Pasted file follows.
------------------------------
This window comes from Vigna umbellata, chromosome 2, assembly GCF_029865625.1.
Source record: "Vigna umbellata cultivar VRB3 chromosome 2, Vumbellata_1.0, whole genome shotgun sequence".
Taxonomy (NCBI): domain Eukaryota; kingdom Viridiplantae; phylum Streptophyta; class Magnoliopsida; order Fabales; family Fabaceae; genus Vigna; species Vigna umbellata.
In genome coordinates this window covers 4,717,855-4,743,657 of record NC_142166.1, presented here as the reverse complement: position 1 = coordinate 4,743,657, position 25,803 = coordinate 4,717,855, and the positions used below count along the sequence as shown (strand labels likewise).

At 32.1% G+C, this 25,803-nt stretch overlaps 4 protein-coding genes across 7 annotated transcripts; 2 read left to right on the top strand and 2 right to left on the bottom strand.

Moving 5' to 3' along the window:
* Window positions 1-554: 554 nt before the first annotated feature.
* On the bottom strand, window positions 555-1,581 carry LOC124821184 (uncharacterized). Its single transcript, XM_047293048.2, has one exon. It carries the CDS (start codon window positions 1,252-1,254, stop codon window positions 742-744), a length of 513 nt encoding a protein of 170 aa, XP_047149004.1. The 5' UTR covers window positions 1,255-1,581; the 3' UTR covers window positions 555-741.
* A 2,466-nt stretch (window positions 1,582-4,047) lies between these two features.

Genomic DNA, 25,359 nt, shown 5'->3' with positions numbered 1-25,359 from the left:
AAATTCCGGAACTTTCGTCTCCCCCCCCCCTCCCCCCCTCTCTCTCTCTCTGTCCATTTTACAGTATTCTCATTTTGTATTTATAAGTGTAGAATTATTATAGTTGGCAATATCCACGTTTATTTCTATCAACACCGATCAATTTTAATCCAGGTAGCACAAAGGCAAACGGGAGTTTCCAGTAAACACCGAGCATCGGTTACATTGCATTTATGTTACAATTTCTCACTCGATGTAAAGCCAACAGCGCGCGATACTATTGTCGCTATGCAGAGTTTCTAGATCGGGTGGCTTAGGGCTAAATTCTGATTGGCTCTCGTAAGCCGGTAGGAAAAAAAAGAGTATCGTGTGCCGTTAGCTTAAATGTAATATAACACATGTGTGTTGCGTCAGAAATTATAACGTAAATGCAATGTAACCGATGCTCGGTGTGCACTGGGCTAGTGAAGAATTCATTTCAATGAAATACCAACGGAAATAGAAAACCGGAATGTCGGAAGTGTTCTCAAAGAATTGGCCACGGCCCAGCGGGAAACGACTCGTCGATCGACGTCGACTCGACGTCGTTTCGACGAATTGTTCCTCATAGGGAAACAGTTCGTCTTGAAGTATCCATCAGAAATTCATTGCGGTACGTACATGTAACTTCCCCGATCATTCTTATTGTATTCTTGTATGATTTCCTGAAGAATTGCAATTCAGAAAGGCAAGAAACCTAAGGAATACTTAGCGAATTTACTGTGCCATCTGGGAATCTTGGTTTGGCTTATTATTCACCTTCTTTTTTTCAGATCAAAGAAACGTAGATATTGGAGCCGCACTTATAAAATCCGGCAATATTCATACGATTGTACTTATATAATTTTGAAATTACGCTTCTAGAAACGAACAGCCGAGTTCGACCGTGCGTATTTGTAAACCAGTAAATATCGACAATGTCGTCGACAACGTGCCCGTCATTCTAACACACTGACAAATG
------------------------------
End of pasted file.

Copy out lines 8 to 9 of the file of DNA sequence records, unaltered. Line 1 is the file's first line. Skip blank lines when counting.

* On the bottom strand, window positions 555-1,581 carry LOC124821184 (uncharacterized). Its single transcript, XM_047293048.2, has one exon. It carries the CDS (start codon window positions 1,252-1,254, stop codon window positions 742-744), a length of 513 nt encoding a protein of 170 aa, XP_047149004.1. The 5' UTR covers window positions 1,255-1,581; the 3' UTR covers window positions 555-741.
* A 2,466-nt stretch (window positions 1,582-4,047) lies between these two features.